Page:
The Silver Eagle Refinery located in Woods Cross has agreed to follow a safety board recommendation to shut down indefinitely in the wake of a November 4th explosion. The U.S. Chemical Safety Board has been at the refinery since the explosion which damaged the plant and several nearby homes. The current investigation is on the heels of the board’s investigation of a flash fire at the same refinery in January that severely burned two contractors.
The specific current concern is with the integrity of the pipes and processing units that run throughout the refinery. The recent explosion, which was powerful enough to knock at least one home in an adjacent neighborhood off its foundation, was caused by the rupture of one such highly pressurized pipes. The significant thinning of the pipe that caused the rupture was not detected by the refinery’s mechanical integrity program.
The Silver Eagle Refinery is Utah’s smallest with daily output of 8,500 barrels of processed crude oil, but 60 employees are affected by the closure. The refinery will not reopen until all pipes and processes are inspected and necessary repairs are made. Meanwhile, the U.S. Chemical Safety Board also has a current investigation open into an October 21st fire at the nearby Tesoro refinery.
Refineries in Utah are concentrated in one area just north of Salt Lake City along the congested and heavily traveled Interstate 15 corridor. Local communities have also allowed high density residential development in the areas adjacent to the refineries, so local residents literally live in the back yards of the refineries. Because so many people travel and live in the danger zones, and because worker safety has to be put first, safety must be the highest priority of the refineries and the agencies that regulate them. The refineries have dodged bullets recently insofar as no one has been killed by the fires and explosions, but let’s hope all involved are taking a hard look at the refinery operations to ensure that future injuries, deaths and property damage do not occur.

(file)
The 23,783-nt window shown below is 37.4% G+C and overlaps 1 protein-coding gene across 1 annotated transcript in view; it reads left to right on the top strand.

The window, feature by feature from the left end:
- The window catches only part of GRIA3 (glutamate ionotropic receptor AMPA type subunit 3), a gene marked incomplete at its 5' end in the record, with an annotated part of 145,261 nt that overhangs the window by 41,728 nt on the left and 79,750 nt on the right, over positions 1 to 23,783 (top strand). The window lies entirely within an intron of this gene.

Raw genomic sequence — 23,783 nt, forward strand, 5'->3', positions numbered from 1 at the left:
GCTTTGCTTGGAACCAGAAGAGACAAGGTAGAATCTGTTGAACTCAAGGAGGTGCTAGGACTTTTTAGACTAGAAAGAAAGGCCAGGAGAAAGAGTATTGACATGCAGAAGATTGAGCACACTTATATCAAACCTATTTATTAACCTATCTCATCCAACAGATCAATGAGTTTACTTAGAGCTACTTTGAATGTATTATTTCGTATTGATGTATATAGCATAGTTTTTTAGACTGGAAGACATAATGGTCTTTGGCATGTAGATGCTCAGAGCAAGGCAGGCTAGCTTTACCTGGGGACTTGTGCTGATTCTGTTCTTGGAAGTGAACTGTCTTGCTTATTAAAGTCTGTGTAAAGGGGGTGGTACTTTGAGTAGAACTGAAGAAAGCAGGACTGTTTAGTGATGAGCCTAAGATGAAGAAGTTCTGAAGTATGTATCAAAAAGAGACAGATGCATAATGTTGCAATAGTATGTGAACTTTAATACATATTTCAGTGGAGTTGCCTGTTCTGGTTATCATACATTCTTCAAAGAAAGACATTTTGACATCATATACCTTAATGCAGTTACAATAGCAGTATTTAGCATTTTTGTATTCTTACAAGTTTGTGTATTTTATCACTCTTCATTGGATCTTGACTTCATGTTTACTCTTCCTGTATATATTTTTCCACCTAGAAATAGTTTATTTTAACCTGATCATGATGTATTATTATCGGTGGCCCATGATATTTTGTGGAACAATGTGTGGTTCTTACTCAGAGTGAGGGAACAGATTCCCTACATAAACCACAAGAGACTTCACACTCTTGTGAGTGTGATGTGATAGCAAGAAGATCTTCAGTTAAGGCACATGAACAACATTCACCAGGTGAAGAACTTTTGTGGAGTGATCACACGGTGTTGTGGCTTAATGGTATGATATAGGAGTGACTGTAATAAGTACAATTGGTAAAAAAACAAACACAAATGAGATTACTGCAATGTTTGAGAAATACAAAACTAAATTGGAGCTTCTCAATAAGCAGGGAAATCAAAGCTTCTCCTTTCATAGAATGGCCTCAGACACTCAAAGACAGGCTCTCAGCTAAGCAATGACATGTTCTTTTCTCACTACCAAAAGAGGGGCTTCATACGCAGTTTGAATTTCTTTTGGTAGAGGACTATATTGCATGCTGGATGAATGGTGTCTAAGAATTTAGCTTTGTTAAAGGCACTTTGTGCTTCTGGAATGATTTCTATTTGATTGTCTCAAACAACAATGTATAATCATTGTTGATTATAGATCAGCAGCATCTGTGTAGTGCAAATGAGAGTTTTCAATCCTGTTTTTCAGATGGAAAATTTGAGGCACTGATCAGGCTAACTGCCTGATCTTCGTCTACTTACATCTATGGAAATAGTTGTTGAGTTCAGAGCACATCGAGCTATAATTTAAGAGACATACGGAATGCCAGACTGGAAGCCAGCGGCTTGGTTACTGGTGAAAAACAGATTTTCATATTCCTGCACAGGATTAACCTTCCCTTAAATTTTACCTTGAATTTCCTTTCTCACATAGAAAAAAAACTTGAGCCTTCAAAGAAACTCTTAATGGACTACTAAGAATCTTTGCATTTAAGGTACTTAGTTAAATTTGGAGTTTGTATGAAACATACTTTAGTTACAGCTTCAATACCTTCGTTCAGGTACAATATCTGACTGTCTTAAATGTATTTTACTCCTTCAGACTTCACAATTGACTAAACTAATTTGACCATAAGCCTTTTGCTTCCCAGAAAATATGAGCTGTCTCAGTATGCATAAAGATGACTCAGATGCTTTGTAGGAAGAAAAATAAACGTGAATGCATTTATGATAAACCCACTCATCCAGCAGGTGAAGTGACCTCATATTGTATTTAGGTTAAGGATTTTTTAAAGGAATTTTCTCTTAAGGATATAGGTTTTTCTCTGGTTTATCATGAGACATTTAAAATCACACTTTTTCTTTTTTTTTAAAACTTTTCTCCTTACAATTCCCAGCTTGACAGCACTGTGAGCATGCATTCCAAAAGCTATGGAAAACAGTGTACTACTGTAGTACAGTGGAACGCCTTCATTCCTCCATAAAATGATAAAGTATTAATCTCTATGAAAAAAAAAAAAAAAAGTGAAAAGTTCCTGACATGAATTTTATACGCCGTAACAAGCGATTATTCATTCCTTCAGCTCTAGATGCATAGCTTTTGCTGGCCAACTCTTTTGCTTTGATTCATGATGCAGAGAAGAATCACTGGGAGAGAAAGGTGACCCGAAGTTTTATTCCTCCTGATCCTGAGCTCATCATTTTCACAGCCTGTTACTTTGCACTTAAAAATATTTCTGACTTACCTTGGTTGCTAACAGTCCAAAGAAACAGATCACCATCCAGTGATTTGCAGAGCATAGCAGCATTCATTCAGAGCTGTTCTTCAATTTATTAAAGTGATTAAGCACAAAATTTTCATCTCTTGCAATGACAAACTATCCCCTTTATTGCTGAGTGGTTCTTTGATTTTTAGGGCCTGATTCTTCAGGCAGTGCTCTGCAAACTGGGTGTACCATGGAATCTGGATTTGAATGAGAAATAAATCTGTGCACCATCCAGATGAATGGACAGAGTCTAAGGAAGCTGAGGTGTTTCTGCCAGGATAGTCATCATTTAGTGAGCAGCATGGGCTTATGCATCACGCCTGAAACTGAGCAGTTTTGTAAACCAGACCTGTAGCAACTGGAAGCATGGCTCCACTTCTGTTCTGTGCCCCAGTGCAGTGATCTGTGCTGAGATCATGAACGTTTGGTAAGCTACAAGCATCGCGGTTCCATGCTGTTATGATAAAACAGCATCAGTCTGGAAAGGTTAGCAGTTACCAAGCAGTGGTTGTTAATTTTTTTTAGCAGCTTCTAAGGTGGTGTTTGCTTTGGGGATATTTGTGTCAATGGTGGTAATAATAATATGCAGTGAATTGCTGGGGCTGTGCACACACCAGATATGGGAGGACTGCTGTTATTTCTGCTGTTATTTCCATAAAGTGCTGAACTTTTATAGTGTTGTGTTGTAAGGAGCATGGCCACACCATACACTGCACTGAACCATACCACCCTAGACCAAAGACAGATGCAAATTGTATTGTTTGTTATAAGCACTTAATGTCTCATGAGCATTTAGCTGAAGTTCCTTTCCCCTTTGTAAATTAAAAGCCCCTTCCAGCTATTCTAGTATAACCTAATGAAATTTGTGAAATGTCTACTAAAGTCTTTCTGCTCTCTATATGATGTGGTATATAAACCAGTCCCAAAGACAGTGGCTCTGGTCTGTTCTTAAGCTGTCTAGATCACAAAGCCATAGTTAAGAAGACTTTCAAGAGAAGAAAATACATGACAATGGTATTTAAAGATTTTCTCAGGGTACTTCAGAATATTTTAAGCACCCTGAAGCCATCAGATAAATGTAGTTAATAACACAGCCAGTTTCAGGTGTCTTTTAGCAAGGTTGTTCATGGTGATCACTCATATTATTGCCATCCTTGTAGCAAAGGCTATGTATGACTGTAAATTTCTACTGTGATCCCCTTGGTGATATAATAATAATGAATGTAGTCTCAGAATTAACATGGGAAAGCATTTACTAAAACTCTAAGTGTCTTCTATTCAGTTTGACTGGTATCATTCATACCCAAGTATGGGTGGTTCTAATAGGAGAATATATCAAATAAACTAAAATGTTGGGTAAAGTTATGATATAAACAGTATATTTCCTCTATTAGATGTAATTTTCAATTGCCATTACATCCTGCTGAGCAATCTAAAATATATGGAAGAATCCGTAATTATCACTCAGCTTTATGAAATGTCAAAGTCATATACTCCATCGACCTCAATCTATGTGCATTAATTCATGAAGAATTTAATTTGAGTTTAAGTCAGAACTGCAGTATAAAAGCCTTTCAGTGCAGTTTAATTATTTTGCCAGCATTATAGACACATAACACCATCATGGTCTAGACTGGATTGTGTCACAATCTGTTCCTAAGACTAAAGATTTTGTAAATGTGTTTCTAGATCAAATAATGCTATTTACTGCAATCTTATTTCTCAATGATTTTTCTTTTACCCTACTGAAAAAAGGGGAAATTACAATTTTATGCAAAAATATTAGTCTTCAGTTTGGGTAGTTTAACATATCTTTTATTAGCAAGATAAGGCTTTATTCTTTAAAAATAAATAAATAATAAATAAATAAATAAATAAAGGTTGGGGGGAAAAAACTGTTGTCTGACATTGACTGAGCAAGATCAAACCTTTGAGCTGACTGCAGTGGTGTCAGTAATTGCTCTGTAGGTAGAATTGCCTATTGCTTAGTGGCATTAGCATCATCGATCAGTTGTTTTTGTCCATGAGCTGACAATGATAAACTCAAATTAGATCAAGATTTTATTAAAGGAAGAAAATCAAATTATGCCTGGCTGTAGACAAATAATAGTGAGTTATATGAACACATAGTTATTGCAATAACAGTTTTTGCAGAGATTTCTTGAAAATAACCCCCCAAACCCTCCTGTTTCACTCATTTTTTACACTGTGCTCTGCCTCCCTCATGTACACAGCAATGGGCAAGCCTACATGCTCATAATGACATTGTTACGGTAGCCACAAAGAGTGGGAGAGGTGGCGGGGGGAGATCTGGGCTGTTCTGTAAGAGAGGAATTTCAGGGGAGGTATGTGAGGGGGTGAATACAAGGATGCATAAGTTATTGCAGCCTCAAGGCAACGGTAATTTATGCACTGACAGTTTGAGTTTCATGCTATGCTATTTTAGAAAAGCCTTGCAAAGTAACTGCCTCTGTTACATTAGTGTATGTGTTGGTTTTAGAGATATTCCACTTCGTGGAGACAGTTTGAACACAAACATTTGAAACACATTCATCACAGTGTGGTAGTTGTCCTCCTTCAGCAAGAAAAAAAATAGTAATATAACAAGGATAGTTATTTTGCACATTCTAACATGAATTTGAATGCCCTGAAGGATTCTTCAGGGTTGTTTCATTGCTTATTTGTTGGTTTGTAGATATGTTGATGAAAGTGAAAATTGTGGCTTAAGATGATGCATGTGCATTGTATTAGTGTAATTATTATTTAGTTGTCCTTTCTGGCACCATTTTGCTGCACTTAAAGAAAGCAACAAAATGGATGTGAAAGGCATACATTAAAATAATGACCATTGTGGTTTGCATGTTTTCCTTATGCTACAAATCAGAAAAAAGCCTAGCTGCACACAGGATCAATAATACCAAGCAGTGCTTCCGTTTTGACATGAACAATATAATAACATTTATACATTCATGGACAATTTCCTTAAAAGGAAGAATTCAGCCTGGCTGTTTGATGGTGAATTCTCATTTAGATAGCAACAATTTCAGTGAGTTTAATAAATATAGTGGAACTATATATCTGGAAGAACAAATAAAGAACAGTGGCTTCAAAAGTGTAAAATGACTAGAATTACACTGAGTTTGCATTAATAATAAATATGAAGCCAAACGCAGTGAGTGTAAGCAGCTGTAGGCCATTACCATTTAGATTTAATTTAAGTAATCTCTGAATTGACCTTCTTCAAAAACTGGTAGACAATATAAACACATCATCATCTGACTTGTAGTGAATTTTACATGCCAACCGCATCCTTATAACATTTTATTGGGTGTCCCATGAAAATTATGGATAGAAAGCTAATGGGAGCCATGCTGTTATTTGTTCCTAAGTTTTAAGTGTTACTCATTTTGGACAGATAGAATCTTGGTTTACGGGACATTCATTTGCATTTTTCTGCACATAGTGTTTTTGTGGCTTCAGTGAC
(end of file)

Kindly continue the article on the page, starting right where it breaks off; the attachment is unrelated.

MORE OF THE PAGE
Bret Hanna of Wrona DuBois in Utah, focuses exclusively on litigating plaintiffs’ medical malpractice and catastrophic personal injury cases. He has represented clients in state and federal courts, in mediations, and in administrative proceedings in Michigan and Utah since 1991.